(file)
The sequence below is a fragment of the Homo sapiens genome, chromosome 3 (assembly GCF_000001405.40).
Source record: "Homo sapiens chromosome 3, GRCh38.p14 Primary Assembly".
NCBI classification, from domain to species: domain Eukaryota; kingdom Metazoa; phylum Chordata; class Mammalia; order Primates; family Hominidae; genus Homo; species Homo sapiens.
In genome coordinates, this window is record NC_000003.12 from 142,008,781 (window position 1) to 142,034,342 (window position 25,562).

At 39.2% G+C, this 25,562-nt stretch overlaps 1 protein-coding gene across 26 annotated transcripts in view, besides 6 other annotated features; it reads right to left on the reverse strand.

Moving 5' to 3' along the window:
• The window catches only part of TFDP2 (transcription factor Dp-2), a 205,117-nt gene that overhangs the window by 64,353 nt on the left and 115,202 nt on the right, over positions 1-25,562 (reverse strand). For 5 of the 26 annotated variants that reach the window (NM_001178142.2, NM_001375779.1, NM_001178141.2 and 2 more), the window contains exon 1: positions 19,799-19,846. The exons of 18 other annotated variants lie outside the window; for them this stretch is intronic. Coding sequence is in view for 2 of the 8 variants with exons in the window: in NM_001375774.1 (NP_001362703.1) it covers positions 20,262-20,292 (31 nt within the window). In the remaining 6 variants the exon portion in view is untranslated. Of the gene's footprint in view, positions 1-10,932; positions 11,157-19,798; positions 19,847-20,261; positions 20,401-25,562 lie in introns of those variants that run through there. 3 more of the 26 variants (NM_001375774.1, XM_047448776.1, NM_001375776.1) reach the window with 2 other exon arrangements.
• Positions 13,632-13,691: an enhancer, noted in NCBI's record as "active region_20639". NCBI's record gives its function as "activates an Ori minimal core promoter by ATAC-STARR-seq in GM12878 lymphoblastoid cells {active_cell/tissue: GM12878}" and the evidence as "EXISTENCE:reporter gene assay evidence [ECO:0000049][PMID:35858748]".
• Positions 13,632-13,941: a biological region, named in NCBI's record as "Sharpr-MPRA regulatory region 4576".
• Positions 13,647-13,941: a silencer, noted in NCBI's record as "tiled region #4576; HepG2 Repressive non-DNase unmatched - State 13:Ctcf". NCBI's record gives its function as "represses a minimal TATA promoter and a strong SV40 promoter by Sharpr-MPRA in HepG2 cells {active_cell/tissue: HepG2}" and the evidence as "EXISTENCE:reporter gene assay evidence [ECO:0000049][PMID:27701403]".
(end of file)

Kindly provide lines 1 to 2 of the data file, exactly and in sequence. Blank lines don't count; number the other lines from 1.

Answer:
The sequence below is a fragment of the Homo sapiens genome, chromosome 3 (assembly GCF_000001405.40).
Source record: "Homo sapiens chromosome 3, GRCh38.p14 Primary Assembly".